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A Christmas Eve Memorial for Florida Manatees

Manatees
The Florida Fish and Wildlife Conservation Commission and the U.S. Fish and Wildlife Service are investigating high numbers of manatee deaths along Florida’s Atlantic coast. Photo credit ShutterStock.com, licensed.

PORT ST. JOHN, FL – A record number of manatees have died this year, more than a thousand, and conservation groups warn hundreds more will die from starvation and illness, the result of Florida’s toxic sewage and polluted waters.

At a memorial service today in Port St. John, participants are encouraged to wear black as they kayak or paddleboard near a Florida Power and Light plant, where an experimental feeding site will be set up to help feed the slow-moving manatees that used to graze on seagrass.

Katrina Shadix, executive director of the group Bear Warriors United, said after a massive loss of habitat, she wished officials had moved faster to approve a federal supplemental feeding program.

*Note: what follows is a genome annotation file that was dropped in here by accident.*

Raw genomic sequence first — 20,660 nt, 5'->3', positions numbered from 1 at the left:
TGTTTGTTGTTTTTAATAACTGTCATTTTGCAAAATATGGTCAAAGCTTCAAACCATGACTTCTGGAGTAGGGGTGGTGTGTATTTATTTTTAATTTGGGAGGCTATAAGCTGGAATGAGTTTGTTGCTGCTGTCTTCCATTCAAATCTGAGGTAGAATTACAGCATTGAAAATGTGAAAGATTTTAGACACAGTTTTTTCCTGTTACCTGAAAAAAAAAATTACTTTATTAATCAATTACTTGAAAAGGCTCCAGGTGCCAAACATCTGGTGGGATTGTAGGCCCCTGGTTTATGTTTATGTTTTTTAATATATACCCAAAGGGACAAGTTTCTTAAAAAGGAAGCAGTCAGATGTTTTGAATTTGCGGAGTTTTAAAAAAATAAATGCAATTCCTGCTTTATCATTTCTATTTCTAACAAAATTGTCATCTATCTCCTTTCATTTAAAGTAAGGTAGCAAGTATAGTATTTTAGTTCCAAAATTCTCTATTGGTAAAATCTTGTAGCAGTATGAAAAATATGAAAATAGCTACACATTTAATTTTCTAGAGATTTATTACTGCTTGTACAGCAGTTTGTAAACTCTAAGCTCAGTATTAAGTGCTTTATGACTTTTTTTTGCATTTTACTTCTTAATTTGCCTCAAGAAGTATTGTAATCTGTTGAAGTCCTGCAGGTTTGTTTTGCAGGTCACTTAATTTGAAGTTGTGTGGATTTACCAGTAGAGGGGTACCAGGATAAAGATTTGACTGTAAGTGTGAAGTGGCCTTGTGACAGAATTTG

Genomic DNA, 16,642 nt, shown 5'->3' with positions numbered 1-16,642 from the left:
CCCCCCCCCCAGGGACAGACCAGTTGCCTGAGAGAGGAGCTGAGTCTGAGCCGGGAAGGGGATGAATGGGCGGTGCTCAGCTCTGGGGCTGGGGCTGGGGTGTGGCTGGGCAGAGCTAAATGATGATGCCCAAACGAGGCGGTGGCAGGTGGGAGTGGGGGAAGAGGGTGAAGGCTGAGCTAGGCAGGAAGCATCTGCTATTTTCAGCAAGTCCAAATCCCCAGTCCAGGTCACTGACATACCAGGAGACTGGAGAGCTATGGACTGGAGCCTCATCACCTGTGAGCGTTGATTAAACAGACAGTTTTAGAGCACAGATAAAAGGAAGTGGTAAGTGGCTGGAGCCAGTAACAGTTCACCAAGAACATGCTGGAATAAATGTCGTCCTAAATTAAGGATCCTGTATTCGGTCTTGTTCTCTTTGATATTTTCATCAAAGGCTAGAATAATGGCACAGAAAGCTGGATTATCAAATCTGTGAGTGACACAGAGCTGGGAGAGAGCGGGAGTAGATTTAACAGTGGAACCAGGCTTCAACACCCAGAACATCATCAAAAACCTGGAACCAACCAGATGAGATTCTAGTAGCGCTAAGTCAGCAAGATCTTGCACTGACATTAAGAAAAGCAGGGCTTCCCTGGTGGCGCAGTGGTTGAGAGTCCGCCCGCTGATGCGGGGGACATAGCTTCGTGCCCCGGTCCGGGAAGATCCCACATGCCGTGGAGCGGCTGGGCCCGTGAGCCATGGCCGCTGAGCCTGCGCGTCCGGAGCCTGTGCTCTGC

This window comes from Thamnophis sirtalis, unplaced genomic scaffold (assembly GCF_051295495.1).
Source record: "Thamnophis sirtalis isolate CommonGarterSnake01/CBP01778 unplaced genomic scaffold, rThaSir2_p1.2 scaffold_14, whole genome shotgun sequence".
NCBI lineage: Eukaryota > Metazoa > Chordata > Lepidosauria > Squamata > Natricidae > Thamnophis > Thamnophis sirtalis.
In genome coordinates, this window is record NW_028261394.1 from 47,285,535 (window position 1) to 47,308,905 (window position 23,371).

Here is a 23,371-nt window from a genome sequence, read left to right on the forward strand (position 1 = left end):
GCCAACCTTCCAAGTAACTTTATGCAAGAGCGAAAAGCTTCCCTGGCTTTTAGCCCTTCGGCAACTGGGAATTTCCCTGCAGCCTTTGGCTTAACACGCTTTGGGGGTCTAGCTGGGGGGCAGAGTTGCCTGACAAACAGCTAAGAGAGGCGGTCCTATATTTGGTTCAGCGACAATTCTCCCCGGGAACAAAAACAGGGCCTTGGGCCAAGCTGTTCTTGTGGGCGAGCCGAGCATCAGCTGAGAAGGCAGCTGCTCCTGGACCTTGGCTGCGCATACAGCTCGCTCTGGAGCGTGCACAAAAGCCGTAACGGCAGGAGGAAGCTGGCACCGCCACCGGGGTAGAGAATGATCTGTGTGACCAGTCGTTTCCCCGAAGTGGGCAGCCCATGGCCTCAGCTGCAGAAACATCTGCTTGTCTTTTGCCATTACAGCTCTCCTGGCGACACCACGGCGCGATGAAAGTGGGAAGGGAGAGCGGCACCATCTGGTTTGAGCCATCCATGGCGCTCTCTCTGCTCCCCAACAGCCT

“The starvation deaths never stopped for the manatees,” Shadix observed. “They decreased, and that’s because two-thirds of the population migrated out. But for the one-third that call the Northern Indian River Lagoon home all year round, they have had no food. So, they’ve continued to starve, they’ve continued to be pulled lifeless from the river.”


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Federal and state officials have launched a temporary field response station in Brevard County, adding small amounts of lettuce to the water. Still, the few animals spotted this week were not seen eating the leafy greens, according to a Florida Wildlife Commission spokesperson.

The memorial service starts at noon at the Port St. John Boat Ramp.

Shadix commended the work of Florida’s Fish and Wildlife officials. She pointed out they are often put in the position of having to clean up after what she calls the “failed policies” of the Florida Department of Environmental Protection (DEP).

“The algal blooms killed off the seagrass, which caused the manatees to starve,” Shadix explained. “If we want to get back down to it, it’s all about development and the DEP’s lack of regulation of the sewage that goes into the Indian River Lagoon.”

Shadix filed a 60-day letter of intent to sue the DEP over the pollution. She believes state officials began the feeding program because of the legal pressure her group is exerting, citing a possible violation of the Endangered Species Act.

Other groups, including EarthJustice and Save the Manatee Club, have announced their intent to sue the federal Environmental Protection Agency for failing to protect the threatened species.


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